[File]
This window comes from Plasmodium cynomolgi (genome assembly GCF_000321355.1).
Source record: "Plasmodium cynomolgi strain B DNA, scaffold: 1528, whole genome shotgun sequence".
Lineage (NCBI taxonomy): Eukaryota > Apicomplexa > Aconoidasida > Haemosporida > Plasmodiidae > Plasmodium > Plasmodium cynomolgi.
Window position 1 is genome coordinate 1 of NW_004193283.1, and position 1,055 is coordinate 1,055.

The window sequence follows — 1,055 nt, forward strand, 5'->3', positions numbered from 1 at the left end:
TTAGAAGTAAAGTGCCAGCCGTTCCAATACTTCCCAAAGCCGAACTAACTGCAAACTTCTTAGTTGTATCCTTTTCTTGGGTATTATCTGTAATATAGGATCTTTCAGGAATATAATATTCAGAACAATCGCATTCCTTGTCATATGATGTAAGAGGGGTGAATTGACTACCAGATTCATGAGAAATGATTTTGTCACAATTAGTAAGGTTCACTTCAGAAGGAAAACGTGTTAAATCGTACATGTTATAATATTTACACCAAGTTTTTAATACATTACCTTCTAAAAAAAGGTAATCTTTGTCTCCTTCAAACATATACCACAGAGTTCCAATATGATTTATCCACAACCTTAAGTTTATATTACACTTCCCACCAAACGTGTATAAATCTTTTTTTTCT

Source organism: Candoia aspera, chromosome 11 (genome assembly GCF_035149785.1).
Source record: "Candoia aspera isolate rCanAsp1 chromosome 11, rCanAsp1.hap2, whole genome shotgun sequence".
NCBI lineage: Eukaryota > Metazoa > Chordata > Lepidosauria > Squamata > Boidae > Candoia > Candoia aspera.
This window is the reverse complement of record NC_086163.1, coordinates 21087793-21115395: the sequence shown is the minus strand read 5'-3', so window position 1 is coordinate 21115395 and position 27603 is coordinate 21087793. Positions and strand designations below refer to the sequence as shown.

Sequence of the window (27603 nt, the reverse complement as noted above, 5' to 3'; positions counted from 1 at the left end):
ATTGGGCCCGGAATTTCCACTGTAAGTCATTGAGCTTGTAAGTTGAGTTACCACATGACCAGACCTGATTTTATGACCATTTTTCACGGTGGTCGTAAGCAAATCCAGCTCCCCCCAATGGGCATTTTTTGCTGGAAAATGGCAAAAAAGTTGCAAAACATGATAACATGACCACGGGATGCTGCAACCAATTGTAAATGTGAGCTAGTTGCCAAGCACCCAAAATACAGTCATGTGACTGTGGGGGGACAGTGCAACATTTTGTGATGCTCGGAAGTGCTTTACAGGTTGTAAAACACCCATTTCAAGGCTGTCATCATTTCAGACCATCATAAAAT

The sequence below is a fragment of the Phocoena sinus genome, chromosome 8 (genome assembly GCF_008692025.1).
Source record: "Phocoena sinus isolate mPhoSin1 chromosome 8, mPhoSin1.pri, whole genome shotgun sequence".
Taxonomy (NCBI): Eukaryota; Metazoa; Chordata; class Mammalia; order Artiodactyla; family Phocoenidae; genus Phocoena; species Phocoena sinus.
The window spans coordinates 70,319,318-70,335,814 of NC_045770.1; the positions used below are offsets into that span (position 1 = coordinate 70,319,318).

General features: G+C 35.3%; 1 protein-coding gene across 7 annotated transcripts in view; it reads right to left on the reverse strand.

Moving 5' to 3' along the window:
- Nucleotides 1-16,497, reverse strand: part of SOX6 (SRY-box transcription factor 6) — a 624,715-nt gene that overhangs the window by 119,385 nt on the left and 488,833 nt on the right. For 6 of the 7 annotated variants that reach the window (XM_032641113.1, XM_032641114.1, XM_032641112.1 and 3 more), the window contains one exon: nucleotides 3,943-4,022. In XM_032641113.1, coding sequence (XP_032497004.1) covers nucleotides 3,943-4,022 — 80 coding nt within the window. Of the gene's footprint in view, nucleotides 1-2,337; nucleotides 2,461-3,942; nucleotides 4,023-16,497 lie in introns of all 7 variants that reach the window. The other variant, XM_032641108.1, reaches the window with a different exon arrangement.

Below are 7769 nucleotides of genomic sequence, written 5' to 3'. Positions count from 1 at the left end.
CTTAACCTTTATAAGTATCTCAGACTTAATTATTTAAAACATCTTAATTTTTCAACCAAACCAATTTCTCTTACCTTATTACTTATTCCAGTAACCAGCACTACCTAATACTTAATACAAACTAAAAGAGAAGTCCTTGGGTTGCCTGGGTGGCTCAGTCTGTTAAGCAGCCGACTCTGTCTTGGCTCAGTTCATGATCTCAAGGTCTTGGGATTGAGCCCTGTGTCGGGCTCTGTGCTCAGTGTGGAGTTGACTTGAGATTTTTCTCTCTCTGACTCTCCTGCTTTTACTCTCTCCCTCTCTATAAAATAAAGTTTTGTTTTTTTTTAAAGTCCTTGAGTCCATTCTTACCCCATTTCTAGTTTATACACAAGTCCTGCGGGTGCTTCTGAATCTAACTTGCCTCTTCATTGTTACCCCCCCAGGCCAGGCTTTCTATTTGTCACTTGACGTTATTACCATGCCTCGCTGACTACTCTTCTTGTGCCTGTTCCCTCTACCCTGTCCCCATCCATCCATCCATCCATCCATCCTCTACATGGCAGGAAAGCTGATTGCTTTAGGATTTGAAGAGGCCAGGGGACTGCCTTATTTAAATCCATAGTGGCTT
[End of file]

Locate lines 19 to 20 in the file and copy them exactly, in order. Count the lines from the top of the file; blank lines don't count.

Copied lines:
- Nucleotides 1-16,497, reverse strand: part of SOX6 (SRY-box transcription factor 6) — a 624,715-nt gene that overhangs the window by 119,385 nt on the left and 488,833 nt on the right. For 6 of the 7 annotated variants that reach the window (XM_032641113.1, XM_032641114.1, XM_032641112.1 and 3 more), the window contains one exon: nucleotides 3,943-4,022. In XM_032641113.1, coding sequence (XP_032497004.1) covers nucleotides 3,943-4,022 — 80 coding nt within the window. Of the gene's footprint in view, nucleotides 1-2,337; nucleotides 2,461-3,942; nucleotides 4,023-16,497 lie in introns of all 7 variants that reach the window. The other variant, XM_032641108.1, reaches the window with a different exon arrangement.

Below are 7769 nucleotides of genomic sequence, written 5' to 3'. Positions count from 1 at the left end.